Health Canada

Health Canada

October 20, 2009 16:16 ET

Potential Mislabelling of Trazorel and Cesamet Bottles

OTTAWA, ONTARIO--(Marketwire - Oct. 20, 2009) - Health Canada is warning patients who take the antidepressant Trazorel (50 mg) or the anti-nausea medication Cesamet (1 mg) of a mislabelling issue that may potentially result in patients getting the wrong medication.

The manufacturer of the two drugs, Valeant Canada, has received a report of one bottle in a shipment of Cesamet 1 mg capsules that was mislabelled as Trazorel 50 mg tablets. The company is working with distributors and pharmacists to recall the affected products.

Patients taking either of these medications should immediately check their prescription bottles to ensure that they contain the correct product. Trazorel 50 mg comes in round, peach-coloured tablets engraved with ICN T21. Cesamet 1 mg is sold in blue and white capsules with the number 3101 imprinted on the white part of the capsule.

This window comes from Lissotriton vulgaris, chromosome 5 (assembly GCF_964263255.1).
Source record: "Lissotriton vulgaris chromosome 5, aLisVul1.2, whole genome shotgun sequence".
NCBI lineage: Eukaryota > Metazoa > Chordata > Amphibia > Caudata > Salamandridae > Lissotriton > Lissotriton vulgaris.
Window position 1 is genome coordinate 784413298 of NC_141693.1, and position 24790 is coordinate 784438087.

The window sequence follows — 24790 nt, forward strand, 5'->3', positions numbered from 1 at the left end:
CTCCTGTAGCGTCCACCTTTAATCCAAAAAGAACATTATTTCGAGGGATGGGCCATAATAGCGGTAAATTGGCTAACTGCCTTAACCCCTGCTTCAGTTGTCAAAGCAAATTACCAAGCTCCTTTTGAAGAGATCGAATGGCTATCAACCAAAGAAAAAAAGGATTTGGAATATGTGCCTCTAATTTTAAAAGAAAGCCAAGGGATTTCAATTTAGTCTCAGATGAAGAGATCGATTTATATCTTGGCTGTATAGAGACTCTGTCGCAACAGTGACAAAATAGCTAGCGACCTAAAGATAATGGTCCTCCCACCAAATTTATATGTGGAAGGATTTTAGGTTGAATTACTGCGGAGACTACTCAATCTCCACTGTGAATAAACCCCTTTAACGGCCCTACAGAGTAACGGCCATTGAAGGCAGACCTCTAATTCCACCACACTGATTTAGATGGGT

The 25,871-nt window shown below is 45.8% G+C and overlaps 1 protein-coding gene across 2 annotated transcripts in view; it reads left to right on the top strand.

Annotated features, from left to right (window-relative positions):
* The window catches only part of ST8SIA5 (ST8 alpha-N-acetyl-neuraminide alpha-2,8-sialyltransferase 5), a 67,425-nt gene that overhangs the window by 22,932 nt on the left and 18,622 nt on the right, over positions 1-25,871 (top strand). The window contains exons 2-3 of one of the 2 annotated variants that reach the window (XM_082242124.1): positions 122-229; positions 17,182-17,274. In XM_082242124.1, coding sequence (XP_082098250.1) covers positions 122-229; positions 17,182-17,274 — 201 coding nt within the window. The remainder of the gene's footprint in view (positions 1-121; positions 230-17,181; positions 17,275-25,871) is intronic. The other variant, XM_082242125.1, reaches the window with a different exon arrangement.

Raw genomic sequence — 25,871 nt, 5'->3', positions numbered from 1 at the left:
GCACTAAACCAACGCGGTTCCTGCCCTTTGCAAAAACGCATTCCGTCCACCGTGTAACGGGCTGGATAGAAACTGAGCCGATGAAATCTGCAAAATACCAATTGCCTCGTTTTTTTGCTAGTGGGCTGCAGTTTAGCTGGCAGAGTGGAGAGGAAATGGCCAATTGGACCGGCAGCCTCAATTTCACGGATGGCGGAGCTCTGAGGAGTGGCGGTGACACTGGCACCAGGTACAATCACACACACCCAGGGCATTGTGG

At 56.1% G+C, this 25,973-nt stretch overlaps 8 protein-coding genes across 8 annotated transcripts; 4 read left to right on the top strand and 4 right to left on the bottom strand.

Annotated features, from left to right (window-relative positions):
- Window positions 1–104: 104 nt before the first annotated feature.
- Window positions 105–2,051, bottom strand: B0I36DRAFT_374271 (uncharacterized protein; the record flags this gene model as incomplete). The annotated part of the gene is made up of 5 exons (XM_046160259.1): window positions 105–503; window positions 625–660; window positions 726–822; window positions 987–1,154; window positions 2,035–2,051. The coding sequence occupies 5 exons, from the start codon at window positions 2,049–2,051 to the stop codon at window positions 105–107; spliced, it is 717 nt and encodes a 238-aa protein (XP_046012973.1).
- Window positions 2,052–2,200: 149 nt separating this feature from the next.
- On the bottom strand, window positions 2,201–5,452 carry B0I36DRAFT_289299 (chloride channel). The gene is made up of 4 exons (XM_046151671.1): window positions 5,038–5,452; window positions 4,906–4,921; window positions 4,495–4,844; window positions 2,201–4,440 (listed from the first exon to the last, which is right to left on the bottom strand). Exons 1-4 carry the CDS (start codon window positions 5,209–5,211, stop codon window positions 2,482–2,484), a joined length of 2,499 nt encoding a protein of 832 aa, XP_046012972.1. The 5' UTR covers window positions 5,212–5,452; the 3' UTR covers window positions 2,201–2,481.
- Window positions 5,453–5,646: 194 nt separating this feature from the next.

Patients who have the wrong pills in their bottles should immediately contact their healthcare professional and return the medication to their pharmacist.

Trazorel (trazodone hydrochloride) is indicated to treat depression but is sometimes prescribed to induce sleep. A patient taking Cesamet instead of Trazorel could expect to experience a worsening of his or her depression. Cesamet (the brand name for the drug nabilone) is used to treat nausea associated with chemotherapy. Someone who has been taking Trazorel instead of Cesamet would continue to experience nausea and vomiting. According to the manufacturer of the drugs, Valeant Canada, Trazorel is sold primarily in Saskatchewan, while Cesamet is sold across the country.

The Cesamet 1 mg capsules and Trazorel 50 mg tablets can be viewed at the following address: http://media3.marketwire.com/docs/HC1020.pdf

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